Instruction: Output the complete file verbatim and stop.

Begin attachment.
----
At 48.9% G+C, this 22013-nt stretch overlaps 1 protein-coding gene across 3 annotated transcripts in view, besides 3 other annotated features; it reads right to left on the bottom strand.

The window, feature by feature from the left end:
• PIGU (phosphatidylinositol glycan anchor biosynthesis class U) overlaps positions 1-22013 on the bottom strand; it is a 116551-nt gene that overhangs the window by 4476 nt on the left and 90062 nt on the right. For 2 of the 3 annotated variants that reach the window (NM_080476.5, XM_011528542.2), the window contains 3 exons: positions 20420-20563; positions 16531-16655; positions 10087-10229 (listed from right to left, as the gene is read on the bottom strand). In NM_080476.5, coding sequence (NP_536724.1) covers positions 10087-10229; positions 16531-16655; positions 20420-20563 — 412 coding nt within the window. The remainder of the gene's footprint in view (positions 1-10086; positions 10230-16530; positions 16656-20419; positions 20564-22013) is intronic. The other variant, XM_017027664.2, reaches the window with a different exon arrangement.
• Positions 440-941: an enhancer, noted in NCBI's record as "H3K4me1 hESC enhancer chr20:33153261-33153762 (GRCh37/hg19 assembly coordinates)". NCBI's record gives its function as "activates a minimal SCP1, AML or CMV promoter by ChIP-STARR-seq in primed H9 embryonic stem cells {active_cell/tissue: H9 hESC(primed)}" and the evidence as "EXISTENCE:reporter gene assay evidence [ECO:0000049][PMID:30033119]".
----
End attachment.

At 48.9% G+C, this 22013-nt stretch overlaps 1 protein-coding gene across 3 annotated transcripts in view, besides 3 other annotated features; it reads right to left on the bottom strand.

The window, feature by feature from the left end:
• PIGU (phosphatidylinositol glycan anchor biosynthesis class U) overlaps positions 1-22013 on the bottom strand; it is a 116551-nt gene that overhangs the window by 4476 nt on the left and 90062 nt on the right. For 2 of the 3 annotated variants that reach the window (NM_080476.5, XM_011528542.2), the window contains 3 exons: positions 20420-20563; positions 16531-16655; positions 10087-10229 (listed from right to left, as the gene is read on the bottom strand). In NM_080476.5, coding sequence (NP_536724.1) covers positions 10087-10229; positions 16531-16655; positions 20420-20563 — 412 coding nt within the window. The remainder of the gene's footprint in view (positions 1-10086; positions 10230-16530; positions 16656-20419; positions 20564-22013) is intronic. The other variant, XM_017027664.2, reaches the window with a different exon arrangement.
• Positions 440-941: an enhancer, noted in NCBI's record as "H3K4me1 hESC enhancer chr20:33153261-33153762 (GRCh37/hg19 assembly coordinates)". NCBI's record gives its function as "activates a minimal SCP1, AML or CMV promoter by ChIP-STARR-seq in primed H9 embryonic stem cells {active_cell/tissue: H9 hESC(primed)}" and the evidence as "EXISTENCE:reporter gene assay evidence [ECO:0000049][PMID:30033119]".